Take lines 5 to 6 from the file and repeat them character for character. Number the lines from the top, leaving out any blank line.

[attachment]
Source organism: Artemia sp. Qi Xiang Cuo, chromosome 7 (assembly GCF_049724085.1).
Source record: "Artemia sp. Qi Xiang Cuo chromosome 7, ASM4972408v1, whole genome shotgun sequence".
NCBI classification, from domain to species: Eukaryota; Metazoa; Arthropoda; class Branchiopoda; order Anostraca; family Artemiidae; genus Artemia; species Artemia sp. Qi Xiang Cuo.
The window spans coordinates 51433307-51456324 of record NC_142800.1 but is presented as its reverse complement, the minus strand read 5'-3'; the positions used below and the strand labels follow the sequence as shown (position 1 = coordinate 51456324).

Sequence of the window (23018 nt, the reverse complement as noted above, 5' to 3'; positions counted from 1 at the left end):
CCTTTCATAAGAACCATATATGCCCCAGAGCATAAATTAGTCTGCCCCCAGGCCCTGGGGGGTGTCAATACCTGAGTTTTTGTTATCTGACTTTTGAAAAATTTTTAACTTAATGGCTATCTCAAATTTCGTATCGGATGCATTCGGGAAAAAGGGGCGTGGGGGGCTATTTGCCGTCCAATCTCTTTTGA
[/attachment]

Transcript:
Sequence of the window (23018 nt, the reverse complement as noted above, 5' to 3'; positions counted from 1 at the left end):
CCTTTCATAAGAACCATATATGCCCCAGAGCATAAATTAGTCTGCCCCCAGGCCCTGGGGGGTGTCAATACCTGAGTTTTTGTTATCTGACTTTTGAAAAATTTTTAACTTAATGGCTATCTCAAATTTCGTATCGGATGCATTCGGGAAAAAGGGGCGTGGGGGGCTATTTGCCGTCCAATCTCTTTTGA